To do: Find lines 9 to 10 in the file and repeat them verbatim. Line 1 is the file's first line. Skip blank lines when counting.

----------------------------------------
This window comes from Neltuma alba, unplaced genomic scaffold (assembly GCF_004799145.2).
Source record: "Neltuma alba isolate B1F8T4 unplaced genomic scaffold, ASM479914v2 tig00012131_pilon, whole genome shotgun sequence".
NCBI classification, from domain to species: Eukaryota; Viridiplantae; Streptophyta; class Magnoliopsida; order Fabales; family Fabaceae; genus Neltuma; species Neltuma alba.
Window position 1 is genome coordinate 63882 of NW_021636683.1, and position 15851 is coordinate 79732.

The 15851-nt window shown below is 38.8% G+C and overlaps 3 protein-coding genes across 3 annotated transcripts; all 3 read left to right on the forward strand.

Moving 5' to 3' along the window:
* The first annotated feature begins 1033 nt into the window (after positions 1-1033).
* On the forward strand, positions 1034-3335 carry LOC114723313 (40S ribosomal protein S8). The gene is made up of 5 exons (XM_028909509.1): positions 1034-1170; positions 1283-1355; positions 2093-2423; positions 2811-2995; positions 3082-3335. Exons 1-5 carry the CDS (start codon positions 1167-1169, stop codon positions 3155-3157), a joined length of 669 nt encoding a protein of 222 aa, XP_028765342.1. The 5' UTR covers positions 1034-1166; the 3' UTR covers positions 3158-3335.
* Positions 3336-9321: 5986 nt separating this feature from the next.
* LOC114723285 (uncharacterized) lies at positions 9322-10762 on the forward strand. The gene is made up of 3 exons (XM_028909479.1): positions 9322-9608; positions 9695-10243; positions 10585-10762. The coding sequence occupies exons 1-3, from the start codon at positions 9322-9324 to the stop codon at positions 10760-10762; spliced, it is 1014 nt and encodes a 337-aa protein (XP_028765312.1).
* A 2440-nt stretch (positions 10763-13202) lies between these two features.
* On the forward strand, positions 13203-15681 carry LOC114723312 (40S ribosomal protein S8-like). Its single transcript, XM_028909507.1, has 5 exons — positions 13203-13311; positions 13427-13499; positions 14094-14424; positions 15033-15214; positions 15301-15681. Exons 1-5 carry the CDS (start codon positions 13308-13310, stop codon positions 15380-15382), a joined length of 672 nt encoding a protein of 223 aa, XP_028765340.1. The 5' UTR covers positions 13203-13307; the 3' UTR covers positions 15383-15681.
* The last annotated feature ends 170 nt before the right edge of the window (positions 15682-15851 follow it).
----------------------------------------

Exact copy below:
* Positions 3336-9321: 5986 nt separating this feature from the next.
* LOC114723285 (uncharacterized) lies at positions 9322-10762 on the forward strand. The gene is made up of 3 exons (XM_028909479.1): positions 9322-9608; positions 9695-10243; positions 10585-10762. The coding sequence occupies exons 1-3, from the start codon at positions 9322-9324 to the stop codon at positions 10760-10762; spliced, it is 1014 nt and encodes a 337-aa protein (XP_028765312.1).